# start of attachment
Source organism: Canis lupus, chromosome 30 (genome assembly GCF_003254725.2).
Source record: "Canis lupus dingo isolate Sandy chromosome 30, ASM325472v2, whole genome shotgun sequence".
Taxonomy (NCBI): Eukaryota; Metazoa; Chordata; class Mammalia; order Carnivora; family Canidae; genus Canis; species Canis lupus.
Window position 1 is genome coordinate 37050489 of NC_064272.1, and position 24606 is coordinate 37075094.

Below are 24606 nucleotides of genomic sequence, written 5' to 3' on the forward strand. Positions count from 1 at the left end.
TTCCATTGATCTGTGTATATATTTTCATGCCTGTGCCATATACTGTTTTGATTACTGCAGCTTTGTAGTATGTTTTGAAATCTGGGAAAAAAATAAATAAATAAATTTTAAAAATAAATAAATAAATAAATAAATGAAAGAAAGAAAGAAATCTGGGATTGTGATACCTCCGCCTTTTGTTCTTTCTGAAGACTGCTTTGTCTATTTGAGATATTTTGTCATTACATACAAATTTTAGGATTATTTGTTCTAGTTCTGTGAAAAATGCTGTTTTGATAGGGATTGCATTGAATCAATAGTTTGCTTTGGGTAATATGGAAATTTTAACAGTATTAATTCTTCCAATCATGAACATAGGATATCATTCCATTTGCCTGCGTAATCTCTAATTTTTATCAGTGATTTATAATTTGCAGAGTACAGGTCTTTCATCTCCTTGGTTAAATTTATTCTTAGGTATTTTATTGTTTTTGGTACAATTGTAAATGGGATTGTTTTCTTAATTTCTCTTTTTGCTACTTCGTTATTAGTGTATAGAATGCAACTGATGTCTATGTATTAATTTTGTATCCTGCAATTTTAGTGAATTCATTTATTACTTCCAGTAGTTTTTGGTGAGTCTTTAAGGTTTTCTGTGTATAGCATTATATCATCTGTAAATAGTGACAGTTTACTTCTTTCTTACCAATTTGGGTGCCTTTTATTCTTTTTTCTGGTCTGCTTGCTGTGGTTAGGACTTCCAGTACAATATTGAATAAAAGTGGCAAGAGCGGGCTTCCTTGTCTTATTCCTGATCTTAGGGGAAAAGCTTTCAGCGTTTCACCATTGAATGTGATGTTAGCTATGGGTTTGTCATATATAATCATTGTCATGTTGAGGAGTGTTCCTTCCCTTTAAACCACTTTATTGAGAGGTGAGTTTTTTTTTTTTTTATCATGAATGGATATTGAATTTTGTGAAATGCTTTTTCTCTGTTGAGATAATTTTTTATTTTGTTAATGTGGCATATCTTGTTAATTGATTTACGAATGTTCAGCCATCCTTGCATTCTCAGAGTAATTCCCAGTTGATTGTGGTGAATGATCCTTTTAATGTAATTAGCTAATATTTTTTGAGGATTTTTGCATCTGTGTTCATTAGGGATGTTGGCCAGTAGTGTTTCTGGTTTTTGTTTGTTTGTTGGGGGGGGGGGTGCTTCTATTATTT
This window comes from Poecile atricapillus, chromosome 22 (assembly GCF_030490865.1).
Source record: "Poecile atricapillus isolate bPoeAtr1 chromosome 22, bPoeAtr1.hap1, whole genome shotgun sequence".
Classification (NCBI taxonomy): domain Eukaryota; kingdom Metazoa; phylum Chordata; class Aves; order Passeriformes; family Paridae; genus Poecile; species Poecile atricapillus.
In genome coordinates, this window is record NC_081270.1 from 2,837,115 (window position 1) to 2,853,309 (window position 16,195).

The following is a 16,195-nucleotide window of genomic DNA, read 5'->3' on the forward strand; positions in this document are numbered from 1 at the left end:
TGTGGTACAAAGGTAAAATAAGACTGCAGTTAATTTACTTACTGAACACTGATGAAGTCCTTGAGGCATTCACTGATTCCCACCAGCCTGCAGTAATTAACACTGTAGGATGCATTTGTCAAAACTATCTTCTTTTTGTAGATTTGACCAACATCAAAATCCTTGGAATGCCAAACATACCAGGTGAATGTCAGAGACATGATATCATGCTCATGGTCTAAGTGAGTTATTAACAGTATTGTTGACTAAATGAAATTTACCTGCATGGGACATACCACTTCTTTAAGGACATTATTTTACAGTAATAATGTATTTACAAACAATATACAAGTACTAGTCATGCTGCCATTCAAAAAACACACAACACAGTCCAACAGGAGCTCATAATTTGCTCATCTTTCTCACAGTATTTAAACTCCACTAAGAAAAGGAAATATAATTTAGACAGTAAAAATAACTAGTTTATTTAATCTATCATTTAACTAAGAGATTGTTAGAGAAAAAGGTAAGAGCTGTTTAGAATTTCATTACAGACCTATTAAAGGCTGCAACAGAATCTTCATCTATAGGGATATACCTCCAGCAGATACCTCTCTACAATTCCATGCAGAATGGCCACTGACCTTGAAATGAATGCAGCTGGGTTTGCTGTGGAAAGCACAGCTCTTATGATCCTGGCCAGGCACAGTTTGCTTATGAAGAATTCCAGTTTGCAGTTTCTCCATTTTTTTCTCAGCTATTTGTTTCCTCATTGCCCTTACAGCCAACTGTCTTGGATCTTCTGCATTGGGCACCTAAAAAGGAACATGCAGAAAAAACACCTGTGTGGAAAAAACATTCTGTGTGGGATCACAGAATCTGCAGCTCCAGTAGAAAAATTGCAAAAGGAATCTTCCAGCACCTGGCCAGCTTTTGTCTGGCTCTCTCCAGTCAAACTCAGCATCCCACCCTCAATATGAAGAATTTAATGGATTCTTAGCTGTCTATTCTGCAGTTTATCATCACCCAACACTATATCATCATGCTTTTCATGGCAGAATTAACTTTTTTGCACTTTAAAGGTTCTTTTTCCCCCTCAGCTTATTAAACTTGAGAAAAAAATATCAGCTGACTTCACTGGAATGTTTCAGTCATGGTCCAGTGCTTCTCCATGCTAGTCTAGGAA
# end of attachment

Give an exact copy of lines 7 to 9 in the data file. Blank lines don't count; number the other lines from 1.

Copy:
This window comes from Poecile atricapillus, chromosome 22 (assembly GCF_030490865.1).
Source record: "Poecile atricapillus isolate bPoeAtr1 chromosome 22, bPoeAtr1.hap1, whole genome shotgun sequence".
Classification (NCBI taxonomy): domain Eukaryota; kingdom Metazoa; phylum Chordata; class Aves; order Passeriformes; family Paridae; genus Poecile; species Poecile atricapillus.